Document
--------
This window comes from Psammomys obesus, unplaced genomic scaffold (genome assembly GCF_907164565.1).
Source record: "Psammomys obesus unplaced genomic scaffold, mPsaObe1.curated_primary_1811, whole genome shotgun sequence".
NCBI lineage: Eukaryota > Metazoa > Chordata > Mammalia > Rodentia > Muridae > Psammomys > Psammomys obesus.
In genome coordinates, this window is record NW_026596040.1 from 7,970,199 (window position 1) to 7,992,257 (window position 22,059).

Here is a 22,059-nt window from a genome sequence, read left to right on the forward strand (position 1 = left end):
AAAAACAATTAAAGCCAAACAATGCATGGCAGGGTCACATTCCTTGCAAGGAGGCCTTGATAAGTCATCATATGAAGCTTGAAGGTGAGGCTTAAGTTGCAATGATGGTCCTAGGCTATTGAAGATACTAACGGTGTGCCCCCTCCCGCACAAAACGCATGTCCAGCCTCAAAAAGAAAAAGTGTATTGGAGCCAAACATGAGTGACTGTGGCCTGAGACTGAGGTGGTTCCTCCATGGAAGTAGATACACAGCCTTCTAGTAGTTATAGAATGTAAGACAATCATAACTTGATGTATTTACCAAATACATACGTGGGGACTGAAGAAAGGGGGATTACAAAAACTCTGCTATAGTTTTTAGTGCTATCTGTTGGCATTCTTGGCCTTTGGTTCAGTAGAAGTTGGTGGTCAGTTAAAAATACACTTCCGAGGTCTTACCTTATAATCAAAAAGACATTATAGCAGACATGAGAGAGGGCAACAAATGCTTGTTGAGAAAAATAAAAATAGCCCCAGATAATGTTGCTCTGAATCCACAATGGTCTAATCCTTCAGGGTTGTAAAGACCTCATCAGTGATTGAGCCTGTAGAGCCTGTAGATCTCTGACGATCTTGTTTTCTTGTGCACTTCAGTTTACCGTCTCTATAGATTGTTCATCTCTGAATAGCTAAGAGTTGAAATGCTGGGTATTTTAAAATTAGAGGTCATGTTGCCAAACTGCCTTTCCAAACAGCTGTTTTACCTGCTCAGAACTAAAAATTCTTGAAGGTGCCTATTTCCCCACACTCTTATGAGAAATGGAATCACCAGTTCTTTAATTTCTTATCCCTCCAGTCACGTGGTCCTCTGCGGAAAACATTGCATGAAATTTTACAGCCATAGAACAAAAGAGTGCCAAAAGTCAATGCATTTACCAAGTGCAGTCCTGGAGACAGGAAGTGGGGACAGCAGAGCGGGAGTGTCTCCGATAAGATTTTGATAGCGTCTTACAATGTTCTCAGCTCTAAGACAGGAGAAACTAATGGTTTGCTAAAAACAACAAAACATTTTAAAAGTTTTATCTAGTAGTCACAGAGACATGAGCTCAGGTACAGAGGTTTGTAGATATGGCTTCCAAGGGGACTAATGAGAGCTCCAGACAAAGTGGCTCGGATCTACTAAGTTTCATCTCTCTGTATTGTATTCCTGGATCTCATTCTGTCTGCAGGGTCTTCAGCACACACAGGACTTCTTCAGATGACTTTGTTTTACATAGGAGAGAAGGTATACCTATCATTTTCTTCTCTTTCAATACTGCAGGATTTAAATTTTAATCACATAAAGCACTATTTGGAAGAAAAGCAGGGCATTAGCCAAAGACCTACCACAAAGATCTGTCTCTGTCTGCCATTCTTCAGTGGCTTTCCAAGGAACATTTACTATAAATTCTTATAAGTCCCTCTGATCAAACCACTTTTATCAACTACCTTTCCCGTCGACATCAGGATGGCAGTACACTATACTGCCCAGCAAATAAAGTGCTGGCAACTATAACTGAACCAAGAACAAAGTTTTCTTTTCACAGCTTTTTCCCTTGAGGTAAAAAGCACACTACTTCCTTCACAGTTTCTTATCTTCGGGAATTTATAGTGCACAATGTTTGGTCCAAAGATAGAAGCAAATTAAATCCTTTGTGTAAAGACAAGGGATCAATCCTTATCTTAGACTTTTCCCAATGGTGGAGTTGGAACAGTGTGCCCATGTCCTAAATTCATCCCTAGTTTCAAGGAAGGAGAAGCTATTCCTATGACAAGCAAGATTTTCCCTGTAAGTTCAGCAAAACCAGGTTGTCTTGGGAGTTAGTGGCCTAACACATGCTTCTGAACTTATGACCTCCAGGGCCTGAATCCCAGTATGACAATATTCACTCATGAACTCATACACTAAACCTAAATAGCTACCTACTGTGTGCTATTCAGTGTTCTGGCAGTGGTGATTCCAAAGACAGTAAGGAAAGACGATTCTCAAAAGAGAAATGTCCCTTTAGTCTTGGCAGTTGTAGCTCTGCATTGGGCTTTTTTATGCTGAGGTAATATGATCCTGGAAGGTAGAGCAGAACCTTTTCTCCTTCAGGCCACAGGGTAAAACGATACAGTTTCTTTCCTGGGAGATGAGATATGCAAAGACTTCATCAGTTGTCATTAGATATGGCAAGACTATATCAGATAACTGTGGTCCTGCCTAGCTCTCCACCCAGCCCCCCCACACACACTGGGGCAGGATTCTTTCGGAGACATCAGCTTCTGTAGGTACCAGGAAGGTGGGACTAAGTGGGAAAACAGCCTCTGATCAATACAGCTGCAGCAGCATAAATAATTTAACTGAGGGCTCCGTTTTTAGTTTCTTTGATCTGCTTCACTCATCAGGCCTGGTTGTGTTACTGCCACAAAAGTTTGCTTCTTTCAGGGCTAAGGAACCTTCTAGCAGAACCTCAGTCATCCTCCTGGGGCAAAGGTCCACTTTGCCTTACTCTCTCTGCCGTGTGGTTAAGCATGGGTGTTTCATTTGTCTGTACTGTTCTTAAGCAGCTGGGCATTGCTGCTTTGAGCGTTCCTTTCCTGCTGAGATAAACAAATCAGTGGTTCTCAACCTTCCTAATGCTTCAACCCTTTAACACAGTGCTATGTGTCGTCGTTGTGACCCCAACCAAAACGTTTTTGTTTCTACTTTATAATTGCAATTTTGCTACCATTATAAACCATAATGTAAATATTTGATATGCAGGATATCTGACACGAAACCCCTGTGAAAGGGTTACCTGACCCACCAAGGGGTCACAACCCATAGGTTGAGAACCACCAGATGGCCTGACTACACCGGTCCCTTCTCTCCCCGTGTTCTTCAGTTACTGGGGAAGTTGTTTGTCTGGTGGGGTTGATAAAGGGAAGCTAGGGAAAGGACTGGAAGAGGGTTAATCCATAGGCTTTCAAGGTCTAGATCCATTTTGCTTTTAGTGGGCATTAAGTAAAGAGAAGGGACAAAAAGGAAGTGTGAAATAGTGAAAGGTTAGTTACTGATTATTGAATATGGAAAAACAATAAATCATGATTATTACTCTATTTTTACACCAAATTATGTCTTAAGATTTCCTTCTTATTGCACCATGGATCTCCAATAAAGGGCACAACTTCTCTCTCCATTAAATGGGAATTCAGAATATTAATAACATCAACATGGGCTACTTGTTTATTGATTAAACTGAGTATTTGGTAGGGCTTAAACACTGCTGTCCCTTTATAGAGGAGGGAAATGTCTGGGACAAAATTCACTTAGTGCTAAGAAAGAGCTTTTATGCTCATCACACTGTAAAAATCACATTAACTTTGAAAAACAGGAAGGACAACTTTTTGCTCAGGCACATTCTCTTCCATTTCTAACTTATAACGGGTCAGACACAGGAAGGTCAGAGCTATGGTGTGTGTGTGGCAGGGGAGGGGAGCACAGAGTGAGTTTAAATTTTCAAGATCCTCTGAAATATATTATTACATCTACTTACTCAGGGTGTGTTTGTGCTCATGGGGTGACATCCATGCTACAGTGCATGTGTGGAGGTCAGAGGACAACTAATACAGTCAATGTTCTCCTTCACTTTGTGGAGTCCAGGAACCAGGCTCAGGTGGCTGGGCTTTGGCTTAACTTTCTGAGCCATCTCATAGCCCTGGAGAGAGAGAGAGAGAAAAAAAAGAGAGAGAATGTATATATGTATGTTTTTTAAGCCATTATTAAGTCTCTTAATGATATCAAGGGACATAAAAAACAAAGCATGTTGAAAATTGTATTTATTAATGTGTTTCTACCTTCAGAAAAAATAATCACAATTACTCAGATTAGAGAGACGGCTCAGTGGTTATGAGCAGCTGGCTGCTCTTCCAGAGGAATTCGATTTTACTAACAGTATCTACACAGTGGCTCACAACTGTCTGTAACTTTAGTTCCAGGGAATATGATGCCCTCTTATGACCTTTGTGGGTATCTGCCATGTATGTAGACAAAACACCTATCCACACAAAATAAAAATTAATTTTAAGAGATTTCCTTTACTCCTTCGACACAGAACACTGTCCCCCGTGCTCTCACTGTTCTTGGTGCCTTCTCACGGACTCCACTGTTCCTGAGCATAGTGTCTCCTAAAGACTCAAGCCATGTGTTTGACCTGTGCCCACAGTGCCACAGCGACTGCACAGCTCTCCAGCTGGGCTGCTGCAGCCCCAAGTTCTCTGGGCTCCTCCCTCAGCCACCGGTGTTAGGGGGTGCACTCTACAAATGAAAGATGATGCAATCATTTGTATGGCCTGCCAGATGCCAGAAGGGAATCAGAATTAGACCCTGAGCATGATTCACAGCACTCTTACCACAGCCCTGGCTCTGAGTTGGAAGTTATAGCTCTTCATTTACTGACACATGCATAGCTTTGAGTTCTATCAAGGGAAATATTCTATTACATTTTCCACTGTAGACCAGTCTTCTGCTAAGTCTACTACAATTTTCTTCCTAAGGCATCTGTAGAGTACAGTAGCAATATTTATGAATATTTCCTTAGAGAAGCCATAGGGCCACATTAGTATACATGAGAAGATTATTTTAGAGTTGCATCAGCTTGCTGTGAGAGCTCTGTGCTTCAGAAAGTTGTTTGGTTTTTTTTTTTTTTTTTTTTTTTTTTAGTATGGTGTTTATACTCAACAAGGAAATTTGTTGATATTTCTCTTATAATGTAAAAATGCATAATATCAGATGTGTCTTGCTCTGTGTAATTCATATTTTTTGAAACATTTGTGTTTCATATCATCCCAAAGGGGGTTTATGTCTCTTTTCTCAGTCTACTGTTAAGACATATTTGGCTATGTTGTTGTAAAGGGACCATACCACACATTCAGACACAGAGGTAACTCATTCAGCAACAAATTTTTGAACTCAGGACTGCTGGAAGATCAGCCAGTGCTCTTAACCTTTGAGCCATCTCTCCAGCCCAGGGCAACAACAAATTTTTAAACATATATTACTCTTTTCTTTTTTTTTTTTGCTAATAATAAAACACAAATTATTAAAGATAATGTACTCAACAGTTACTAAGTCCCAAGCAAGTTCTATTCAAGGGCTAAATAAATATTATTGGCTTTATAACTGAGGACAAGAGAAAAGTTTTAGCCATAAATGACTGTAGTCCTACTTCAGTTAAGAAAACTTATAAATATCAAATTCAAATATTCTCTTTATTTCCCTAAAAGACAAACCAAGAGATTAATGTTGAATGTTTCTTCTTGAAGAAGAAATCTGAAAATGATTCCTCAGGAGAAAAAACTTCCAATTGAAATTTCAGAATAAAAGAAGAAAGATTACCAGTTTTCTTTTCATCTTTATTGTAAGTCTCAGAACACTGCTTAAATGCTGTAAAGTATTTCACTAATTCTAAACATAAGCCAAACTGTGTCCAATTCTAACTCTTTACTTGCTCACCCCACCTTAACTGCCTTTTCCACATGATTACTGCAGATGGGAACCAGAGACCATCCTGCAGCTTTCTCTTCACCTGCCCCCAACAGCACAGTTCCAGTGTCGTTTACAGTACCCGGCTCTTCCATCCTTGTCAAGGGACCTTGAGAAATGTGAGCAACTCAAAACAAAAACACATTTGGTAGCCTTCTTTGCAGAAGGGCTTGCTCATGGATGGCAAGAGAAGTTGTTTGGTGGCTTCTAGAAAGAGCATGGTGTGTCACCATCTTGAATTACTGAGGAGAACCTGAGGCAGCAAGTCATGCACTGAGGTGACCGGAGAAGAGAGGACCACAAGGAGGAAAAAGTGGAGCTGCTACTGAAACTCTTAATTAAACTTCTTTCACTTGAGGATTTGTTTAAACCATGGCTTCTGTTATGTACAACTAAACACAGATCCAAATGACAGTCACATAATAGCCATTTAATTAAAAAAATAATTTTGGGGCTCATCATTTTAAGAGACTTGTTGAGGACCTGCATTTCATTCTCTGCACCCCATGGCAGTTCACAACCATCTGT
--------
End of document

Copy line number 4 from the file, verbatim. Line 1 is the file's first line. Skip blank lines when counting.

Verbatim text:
In genome coordinates, this window is record NW_026596040.1 from 7,970,199 (window position 1) to 7,992,257 (window position 22,059).